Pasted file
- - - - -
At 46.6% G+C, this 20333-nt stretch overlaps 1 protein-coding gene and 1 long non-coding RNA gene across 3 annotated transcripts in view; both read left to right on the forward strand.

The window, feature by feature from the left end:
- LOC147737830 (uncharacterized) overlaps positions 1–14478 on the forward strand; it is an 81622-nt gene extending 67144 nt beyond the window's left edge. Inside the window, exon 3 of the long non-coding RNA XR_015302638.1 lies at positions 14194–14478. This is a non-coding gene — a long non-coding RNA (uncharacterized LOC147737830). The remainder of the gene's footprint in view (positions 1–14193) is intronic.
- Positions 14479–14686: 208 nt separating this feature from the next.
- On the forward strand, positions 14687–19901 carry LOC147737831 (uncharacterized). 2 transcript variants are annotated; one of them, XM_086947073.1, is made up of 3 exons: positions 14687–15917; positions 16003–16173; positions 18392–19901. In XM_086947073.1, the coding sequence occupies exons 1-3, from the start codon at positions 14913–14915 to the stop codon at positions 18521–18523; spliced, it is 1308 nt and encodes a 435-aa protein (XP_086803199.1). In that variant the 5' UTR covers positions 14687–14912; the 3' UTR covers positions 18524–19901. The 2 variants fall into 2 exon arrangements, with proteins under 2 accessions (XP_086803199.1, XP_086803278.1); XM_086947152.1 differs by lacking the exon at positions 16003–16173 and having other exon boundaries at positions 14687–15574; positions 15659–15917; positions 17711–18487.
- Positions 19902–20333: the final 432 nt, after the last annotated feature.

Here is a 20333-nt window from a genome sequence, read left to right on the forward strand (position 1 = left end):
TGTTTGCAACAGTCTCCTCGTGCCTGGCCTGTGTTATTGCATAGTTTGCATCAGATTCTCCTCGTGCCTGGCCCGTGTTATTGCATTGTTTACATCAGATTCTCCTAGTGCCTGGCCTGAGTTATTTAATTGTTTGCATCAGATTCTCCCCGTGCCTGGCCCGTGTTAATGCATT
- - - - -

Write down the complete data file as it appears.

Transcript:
At 46.6% G+C, this 20333-nt stretch overlaps 1 protein-coding gene and 1 long non-coding RNA gene across 3 annotated transcripts in view; both read left to right on the forward strand.

The window, feature by feature from the left end:
- LOC147737830 (uncharacterized) overlaps positions 1–14478 on the forward strand; it is an 81622-nt gene extending 67144 nt beyond the window's left edge. Inside the window, exon 3 of the long non-coding RNA XR_015302638.1 lies at positions 14194–14478. This is a non-coding gene — a long non-coding RNA (uncharacterized LOC147737830). The remainder of the gene's footprint in view (positions 1–14193) is intronic.
- Positions 14479–14686: 208 nt separating this feature from the next.
- On the forward strand, positions 14687–19901 carry LOC147737831 (uncharacterized). 2 transcript variants are annotated; one of them, XM_086947073.1, is made up of 3 exons: positions 14687–15917; positions 16003–16173; positions 18392–19901. In XM_086947073.1, the coding sequence occupies exons 1-3, from the start codon at positions 14913–14915 to the stop codon at positions 18521–18523; spliced, it is 1308 nt and encodes a 435-aa protein (XP_086803199.1). In that variant the 5' UTR covers positions 14687–14912; the 3' UTR covers positions 18524–19901. The 2 variants fall into 2 exon arrangements, with proteins under 2 accessions (XP_086803199.1, XP_086803278.1); XM_086947152.1 differs by lacking the exon at positions 16003–16173 and having other exon boundaries at positions 14687–15574; positions 15659–15917; positions 17711–18487.
- Positions 19902–20333: the final 432 nt, after the last annotated feature.

Here is a 20333-nt window from a genome sequence, read left to right on the forward strand (position 1 = left end):
TGTTTGCAACAGTCTCCTCGTGCCTGGCCTGTGTTATTGCATAGTTTGCATCAGATTCTCCTCGTGCCTGGCCCGTGTTATTGCATTGTTTACATCAGATTCTCCTAGTGCCTGGCCTGAGTTATTTAATTGTTTGCATCAGATTCTCCCCGTGCCTGGCCCGTGTTAATGCATT